On Sunday, employees from one of Los Angeles’ top bakeries unexpectedly had to move more than 300 loaves of bread plus six sheets of focaccia off a farmers market counter, but Andy Kadin of Bub and Grandma’s reckons he’s lucky. lucky. It could get worse.
That morning, a man shot a gun and throwing items from the balcony of an apartment building in Hollywood shut one of LA’s oldest and largest farmers markets for the day, costing farmers and grocers about $175,000 in damages. No one was injured, and the suspect, 42-year-old Joseph De La Cruz, according to the Los Angeles County District Attorney’s office, was charged with seven counts, including felony firearm possession and illegal possession of ammunition.
The event marked the first closure in the Hollywood Farmers Market’s more than 30-year history. One-day losses resulted in thousands of pounds of unsold product and left suppliers scrambling to recoup the sales they depended on every Sunday. After his hiccups, Kadin estimates he lost $2,000 in bread sales; His particular scramble involved reaching out to several food donation organizations to eliminate unnecessary food waste.
“I think the most important thing, besides making sure everyone is okay, is of course making sure that the food we have is not wasted,” Kadin said. “It’s the #1 thing for us: As long as we’re up and running and can pay salaries and rent, I don’t particularly care where the bread goes, as long as we get it there”.
Two Kadin employees showed up on Sunday and heard gunshots just 15 minutes after Bub and Mrs.’s unloading began. After being instructed to flee, they hid in the bread cart for about 45 minutes, unsure if it was safe to show up, before leaving the market and heading back to the bakery.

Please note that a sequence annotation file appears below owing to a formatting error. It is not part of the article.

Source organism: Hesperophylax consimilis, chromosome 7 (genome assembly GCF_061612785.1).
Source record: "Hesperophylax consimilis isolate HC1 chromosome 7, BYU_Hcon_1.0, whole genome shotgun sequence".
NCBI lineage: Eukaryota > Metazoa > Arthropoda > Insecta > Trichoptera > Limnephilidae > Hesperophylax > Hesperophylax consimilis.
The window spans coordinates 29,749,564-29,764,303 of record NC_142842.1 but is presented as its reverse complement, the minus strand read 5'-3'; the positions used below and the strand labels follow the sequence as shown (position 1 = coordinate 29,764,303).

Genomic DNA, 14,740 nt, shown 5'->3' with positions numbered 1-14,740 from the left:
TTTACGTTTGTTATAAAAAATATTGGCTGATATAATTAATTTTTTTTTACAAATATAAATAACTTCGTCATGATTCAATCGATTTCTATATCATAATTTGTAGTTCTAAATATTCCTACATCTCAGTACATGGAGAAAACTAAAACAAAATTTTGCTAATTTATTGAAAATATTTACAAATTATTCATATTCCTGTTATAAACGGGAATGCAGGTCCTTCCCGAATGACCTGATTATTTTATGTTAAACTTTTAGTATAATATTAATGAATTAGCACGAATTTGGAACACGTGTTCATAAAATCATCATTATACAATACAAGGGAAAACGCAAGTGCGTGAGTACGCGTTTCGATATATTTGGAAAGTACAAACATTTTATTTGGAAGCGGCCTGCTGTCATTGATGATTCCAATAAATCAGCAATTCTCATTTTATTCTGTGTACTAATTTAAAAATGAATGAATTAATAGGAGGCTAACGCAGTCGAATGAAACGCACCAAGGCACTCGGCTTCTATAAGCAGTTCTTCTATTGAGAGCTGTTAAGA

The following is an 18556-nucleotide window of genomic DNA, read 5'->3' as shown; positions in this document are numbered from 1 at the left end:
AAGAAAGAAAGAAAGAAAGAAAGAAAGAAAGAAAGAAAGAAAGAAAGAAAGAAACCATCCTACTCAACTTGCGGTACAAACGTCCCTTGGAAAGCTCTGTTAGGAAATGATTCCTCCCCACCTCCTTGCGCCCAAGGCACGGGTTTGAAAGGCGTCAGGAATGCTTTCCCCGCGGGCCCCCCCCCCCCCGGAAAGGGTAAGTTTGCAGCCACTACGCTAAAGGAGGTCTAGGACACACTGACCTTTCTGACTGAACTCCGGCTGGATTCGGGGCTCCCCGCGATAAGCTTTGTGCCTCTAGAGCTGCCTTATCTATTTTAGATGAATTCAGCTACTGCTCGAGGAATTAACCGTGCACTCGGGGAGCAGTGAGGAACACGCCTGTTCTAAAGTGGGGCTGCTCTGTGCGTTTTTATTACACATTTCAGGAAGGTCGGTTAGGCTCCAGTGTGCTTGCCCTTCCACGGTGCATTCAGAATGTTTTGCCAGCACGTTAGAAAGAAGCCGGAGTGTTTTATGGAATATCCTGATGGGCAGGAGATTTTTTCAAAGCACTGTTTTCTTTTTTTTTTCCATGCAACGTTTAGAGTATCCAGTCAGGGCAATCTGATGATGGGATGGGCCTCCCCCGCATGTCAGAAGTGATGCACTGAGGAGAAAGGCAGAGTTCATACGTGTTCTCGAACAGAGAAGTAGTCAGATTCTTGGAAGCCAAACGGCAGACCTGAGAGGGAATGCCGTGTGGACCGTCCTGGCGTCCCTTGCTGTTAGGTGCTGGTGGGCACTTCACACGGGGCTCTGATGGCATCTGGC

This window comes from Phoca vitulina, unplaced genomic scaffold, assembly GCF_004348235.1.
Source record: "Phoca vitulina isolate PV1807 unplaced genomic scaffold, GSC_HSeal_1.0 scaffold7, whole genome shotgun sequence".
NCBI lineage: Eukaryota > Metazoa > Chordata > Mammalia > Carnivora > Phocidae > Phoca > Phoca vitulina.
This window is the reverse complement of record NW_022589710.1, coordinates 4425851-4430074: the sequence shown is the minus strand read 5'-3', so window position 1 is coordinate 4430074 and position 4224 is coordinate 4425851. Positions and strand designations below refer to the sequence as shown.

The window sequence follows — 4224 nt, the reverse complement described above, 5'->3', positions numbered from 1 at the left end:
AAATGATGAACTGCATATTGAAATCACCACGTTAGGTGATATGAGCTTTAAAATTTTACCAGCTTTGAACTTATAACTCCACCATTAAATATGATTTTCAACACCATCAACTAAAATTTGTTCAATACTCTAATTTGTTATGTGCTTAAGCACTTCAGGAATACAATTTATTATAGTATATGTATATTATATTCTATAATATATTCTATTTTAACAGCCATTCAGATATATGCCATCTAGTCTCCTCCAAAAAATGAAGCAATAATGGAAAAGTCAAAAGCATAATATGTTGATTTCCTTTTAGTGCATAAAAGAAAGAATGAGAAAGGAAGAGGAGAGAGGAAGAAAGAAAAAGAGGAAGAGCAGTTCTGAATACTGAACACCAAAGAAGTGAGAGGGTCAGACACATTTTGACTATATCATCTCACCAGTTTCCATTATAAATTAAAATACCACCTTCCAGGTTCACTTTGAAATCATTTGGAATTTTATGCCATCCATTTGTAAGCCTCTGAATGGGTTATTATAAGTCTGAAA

Half of sales at Bub and Grandma’s Hollywood Farmers Market are pre-orders; on Sunday, Kadin refunded all pre-sale orders – about $3,000 – and immediately contacted some of the bakery’s restaurants, corner stores and other retailers that served his loaf of bread.
“Those are products that we are selling at retail prices at the market that we then have to wholesale, 30% to 40% less than what we would do in the market, which is obviously a big deal. bargain,” said Kadin. “And even with that, we’re just offsetting $800 worth $3,000 of the normal market.”
Normally, the Hollywood Farmers Market is closed only during major holidays, said Elizabeth Bowman, farm market executive and interim executive director of Sustainable Economic Enterprises of Los Angeles (SEE-LA), who has worked for the parent organization of Hollywood Farmers Markets for about a decade and helps manage six markets. It was also closed at the height of the pandemic.
“We’ve been in all sorts of situations with people – it’s just the nature of being out on the street and in Hollywood,” she said. “We go to the market and look for anything and everything on this street [like] drug injection equipment. We carry kitten droppings when we are setting up a market to cover human and animal feces and other odors. It’s really not uncommon to walk into a bit of a commotion, and so I can imagine that if the person throws things and things, that’s not necessarily too alarming. “
The first SEE-LA employee arrived around 5:30 a.m. on Sunday morning to erect roadblocks; The rest of the group usually shows up an hour later to clear the way and the retail sellers come in to set up shop. It wasn’t until the workers heard gunshots around 7:30 a.m. that they started acting differently.
Bowman said the team on site that day immediately began instructing vendors to close their stalls and have shoppers and sellers evacuate the facility, which was also the directive from LAPD. At the height of the summer harvest, last weekend’s market was even more crowded than usual; some people who only specialize in summer production, especially rely on farmers’ markets for income.